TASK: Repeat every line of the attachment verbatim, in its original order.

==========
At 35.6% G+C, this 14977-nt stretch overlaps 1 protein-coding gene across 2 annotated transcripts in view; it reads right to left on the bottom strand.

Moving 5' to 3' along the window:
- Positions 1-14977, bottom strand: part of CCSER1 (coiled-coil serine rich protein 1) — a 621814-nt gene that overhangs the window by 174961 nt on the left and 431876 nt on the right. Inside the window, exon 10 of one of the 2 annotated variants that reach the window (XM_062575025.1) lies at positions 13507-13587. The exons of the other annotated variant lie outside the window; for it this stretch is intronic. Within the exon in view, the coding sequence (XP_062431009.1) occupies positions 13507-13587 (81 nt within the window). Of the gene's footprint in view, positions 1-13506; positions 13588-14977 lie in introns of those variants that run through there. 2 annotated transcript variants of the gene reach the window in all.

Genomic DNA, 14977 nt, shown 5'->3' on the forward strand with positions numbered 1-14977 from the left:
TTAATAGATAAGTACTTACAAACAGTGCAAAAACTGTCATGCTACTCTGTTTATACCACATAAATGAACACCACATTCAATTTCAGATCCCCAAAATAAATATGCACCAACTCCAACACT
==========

At 35.6% G+C, this 14977-nt stretch overlaps 1 protein-coding gene across 2 annotated transcripts in view; it reads right to left on the bottom strand.

Moving 5' to 3' along the window:
- Positions 1-14977, bottom strand: part of CCSER1 (coiled-coil serine rich protein 1) — a 621814-nt gene that overhangs the window by 174961 nt on the left and 431876 nt on the right. Inside the window, exon 10 of one of the 2 annotated variants that reach the window (XM_062575025.1) lies at positions 13507-13587. The exons of the other annotated variant lie outside the window; for it this stretch is intronic. Within the exon in view, the coding sequence (XP_062431009.1) occupies positions 13507-13587 (81 nt within the window). Of the gene's footprint in view, positions 1-13506; positions 13588-14977 lie in introns of those variants that run through there. 2 annotated transcript variants of the gene reach the window in all.

Genomic DNA, 14977 nt, shown 5'->3' on the forward strand with positions numbered 1-14977 from the left:
TTAATAGATAAGTACTTACAAACAGTGCAAAAACTGTCATGCTACTCTGTTTATACCACATAAATGAACACCACATTCAATTTCAGATCCCCAAAATAAATATGCACCAACTCCAACACT